CEO Satya Nadella spoke with President Trump, pledging to secure U.S. data.

Jeffrey Schwartz

August 3, 2020

5 Min Read
TikTok App

Microsoft confirmed on Sunday that it is considering the purchase of popular social media site TikTok in the United States. This comes as President Trump considers a Tiktok ban in the U.S.

In a statement issued on Microsoft’s corporate blog, the company said it will continue discussions with TikTok’s parent, ByteDance.

Reports of the negotiations surfaced Friday, when President Donald Trump said he might ban TIkTok in the U.S. After Microsoft CEO Satya Nadella spoke with Trump about the company’s intentions, the administration has reportedly blessed a possible deal.

Microsoft didn’t specify why it has interest in the social media site or how much it might pay for TikTok. Also, not evident is to what extent, if any, TikTok would impact Microsoft’s commercial and enterprise businesses and its partners.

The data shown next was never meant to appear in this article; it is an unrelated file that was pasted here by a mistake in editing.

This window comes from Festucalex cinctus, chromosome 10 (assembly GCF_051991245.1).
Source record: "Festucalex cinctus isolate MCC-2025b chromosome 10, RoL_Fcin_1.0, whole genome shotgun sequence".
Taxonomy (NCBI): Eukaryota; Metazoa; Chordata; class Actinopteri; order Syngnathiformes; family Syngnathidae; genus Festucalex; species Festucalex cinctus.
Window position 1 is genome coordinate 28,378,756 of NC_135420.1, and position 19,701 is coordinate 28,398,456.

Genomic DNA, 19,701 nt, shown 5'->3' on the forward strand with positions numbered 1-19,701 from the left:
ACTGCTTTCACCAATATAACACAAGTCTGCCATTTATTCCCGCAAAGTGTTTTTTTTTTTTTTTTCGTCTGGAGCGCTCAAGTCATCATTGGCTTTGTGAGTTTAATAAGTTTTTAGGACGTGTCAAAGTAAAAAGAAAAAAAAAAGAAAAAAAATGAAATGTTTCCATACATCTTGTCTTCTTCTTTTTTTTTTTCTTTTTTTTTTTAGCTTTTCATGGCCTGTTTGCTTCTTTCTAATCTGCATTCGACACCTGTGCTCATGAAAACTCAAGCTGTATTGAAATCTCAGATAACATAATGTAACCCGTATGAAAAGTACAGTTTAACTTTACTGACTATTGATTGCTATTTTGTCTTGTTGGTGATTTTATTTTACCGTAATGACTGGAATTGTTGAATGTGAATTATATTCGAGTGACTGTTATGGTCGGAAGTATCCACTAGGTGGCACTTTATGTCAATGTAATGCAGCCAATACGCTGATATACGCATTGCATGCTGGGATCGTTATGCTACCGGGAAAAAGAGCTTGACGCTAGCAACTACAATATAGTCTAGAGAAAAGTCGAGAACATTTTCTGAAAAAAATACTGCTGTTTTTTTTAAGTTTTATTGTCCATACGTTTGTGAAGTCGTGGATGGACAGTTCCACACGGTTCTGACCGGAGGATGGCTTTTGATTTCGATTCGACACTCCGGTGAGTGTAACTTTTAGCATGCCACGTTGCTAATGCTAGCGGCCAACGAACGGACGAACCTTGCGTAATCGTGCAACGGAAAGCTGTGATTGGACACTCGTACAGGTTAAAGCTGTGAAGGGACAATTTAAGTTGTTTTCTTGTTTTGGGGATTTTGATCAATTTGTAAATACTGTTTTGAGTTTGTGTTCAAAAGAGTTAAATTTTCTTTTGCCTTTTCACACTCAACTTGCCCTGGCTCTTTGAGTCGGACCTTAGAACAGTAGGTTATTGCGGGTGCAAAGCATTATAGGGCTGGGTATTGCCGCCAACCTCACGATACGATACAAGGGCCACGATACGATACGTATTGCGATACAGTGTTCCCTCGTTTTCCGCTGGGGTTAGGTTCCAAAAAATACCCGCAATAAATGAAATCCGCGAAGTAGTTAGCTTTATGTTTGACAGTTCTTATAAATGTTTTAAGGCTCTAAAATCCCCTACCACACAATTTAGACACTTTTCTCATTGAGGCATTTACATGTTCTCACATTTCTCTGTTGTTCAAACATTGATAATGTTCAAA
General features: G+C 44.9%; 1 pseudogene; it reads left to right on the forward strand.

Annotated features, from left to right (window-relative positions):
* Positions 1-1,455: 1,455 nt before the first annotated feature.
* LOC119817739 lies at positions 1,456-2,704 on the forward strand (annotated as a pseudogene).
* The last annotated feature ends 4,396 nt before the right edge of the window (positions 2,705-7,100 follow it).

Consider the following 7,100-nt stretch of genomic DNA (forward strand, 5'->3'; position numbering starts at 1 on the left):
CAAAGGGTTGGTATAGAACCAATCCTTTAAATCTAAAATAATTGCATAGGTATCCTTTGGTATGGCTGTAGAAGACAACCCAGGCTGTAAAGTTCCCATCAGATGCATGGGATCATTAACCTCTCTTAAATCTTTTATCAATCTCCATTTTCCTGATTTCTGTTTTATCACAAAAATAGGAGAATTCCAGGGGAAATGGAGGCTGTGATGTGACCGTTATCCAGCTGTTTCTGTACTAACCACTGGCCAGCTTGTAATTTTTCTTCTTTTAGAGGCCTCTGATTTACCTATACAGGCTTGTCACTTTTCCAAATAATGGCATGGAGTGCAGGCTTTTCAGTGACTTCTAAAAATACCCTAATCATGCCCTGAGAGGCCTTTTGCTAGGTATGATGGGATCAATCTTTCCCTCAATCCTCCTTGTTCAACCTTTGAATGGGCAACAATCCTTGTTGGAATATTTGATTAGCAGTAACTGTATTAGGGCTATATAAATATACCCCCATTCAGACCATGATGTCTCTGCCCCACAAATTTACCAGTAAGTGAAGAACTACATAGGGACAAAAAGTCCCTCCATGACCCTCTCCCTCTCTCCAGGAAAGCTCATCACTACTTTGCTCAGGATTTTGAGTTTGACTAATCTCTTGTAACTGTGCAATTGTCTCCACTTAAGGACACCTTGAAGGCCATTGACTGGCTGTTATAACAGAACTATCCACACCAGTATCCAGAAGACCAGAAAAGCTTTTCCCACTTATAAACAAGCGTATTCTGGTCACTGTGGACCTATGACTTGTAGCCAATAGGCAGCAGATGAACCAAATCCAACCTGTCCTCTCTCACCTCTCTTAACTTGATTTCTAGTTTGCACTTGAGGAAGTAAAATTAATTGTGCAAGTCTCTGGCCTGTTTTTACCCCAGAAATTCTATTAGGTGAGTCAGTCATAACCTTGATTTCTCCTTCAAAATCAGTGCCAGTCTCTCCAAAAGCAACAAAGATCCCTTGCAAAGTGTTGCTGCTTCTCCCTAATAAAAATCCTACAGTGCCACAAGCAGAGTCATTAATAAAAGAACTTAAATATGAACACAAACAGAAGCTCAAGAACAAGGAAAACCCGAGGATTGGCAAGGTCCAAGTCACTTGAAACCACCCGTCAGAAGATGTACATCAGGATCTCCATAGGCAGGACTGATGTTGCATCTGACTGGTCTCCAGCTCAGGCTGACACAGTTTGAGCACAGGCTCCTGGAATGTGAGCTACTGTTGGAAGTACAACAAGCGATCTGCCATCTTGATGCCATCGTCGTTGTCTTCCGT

Perhaps Microsoft is interested in TikTok for its gaming business, along the lines of its acquisition of Minecraft in 2014. Further, TikTok has unique and sophisticated algorithms that Microsoft might see having potential beyond just running the social media site.

Ballmer Weighs In

Former Microsoft CEO Steve Ballmer told CNBC Monday that TikTok could be an attractive opportunity for the right price. Ballmer, who is Microsoft’s largest shareholder, said he has no inside knowledge about the talks.

Read more about how the TikTok app gathers customer data.


Steve Ballmer

“It’s important to remember, you have to keep trying new things in order to build new businesses,” Ballmer said. ”Microsoft’s legacy actually is in the consumer business and built in enterprise business. And I think it [could become] an important addition to Microsoft’s business model from a revenue perspective.”

While it is not unheard of, it is rare for Microsoft, or any large company, to confirm rumored deals. But given the president’s harsh tone about TikTok, perhaps Microsoft was looking to assuage concerns and prevent a ban. The company may have reached out to gauge what regulatory hurdles a deal might face and to put forth its case.